The importance of directing the right message to the right audience
What is a marketing messaging strategy?
In B2B manufacturing marketing, your messaging strategy defines who you are and what you do. It’s the foundation for all your customer outreach initiatives and the driving force behind what positions you as a key player in the market.
Your message strategy is the backbone behind every piece of content you produce. This includes website copy, marketing materials such as brochures and information kits, blog posts and other marketing collateral such as product information, webinars, infographics, and white papers.
Messaging should be consistent, but you also need to consider your ideal customer persona (or multiple personas). Your messaging should address each type of customer’s specific needs, while maintaining a clear company identity.
Why a messaging strategy is important for manufacturing companies
The language that manufacturing companies use internally tends to differ from the external language used by their customers. This is fine for existing clients, but manufacturers need to consider the language they’re using as they reach out to new prospects and new buying contacts with existing clients. As old contacts leave a company, they are often replaced with new, younger points of contact.
Younger B2B buyers, particularly Millennials, use technology differently than their older counterparts, and this has implications for vendors who want to reach this growing audience of buyers.
Millennial buyers, often referred to as “digital natives,” are increasingly involved in product or service purchase decision-making for their companies.
Millennial buyers like to research a product or service online (either on a desktop or on their phone) before contacting a salesperson. Over 70% of B2B product or service searches start with a generic term, which is why it’s so important to speak your customers’ language.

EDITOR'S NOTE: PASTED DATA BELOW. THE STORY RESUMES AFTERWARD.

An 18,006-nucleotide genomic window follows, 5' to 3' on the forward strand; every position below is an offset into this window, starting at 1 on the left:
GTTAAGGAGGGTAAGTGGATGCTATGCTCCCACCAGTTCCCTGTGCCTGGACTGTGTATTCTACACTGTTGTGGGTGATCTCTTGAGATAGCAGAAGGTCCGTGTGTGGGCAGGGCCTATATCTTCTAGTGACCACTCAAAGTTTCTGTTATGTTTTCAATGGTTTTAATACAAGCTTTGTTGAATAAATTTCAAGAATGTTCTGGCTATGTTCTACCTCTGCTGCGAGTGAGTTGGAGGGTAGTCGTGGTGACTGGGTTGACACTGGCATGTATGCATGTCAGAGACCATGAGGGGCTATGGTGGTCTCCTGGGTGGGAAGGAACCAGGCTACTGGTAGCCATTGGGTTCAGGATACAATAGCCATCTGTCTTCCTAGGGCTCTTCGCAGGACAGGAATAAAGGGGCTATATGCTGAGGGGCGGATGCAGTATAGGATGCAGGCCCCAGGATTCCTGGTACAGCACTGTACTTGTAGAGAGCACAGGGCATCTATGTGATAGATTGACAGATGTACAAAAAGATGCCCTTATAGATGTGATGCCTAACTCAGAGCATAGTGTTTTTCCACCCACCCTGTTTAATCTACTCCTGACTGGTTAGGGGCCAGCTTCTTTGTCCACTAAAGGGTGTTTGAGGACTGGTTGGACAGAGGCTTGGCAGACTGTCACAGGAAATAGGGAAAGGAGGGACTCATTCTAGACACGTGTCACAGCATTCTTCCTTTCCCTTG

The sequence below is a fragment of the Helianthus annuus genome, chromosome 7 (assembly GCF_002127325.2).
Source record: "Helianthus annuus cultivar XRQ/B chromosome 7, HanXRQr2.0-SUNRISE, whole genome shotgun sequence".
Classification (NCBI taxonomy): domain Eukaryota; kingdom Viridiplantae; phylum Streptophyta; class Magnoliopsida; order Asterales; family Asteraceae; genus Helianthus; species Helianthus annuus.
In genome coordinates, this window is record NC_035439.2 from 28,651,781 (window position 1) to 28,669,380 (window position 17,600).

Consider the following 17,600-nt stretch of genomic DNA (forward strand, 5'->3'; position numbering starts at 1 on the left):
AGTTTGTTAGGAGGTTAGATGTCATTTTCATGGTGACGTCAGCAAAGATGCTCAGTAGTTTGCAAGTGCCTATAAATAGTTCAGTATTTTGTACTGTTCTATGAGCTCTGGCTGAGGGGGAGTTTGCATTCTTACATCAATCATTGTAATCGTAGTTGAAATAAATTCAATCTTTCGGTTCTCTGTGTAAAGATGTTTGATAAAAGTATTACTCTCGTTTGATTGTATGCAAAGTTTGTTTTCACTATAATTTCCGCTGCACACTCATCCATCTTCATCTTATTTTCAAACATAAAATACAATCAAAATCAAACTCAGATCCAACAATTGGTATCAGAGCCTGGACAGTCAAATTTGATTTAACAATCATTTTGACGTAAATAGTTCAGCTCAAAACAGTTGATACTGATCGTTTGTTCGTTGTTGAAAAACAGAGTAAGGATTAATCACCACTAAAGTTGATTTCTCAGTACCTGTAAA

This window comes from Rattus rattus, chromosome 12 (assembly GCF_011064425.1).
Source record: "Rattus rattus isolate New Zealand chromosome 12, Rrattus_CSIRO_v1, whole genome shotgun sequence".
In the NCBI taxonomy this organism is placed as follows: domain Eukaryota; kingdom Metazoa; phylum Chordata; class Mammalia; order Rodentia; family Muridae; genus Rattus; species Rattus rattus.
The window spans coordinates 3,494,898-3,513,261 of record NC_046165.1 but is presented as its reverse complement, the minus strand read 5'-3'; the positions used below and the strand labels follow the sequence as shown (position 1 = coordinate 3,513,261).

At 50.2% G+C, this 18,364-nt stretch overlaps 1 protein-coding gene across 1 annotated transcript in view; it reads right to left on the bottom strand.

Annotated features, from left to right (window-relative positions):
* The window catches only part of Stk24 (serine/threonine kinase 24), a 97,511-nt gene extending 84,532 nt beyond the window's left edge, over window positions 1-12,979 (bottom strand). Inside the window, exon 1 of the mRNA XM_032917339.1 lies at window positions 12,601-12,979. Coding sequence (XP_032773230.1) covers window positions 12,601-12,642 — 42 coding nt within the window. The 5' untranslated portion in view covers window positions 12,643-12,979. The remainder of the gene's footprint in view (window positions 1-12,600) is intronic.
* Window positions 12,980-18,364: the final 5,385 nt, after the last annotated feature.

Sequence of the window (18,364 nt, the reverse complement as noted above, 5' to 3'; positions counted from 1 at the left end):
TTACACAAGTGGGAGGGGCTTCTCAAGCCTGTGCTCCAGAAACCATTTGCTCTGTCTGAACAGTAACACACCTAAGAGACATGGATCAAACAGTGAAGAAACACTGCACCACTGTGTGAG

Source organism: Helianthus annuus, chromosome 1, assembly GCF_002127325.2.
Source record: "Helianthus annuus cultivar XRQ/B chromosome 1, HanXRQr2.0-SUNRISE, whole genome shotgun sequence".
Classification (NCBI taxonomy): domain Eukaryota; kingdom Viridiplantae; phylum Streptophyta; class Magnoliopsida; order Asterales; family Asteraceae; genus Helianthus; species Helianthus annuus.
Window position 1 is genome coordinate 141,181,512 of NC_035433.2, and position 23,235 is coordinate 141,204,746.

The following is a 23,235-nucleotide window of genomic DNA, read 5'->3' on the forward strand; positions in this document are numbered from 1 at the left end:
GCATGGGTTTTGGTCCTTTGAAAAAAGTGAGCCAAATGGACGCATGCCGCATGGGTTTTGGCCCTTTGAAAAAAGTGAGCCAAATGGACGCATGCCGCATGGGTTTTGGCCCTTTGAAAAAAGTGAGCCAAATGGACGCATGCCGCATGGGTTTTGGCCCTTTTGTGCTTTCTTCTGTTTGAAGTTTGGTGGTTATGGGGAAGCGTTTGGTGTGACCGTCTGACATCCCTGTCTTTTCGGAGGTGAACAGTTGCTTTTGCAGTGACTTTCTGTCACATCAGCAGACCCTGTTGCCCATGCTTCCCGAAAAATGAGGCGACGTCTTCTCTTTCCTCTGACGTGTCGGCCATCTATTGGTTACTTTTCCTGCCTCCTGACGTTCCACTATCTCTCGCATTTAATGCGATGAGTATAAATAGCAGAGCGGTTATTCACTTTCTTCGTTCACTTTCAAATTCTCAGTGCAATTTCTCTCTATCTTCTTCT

What targeted messaging looks like
Our client SSI Aeration (SSIA), a company that manufactures diffusers for wastewater treatment plants, has multiple types of customers, so we worked with them to develop messaging for each specific customer profile—for example a treatment plant operator versus a consulting engineer.
The following image shows how we addressed each of these customers using SSIA’s website to segment each audience.
Image Source: SSIAeration.com
When a user visits the SSI Aeration website they are presented with a series of choices. They can browse the site by product, technology, and also by user type.
When a website visitor selects one of the user categories such as “Plant Operator,” or “Consulting Engineer” they are taken to a customized page which addresses this specific audience.
Image Source: SSIAeration.com
Craft a great positioning statement
Messaging strategy is not only about differentiating your message appropriately based on target audience. It’s also about communicating a cohesive company identity that can be shared across multiple media channels such as print, digital, and online video. Companies can do this with a powerful positioning statement. Elements of a positioning statement should include the following: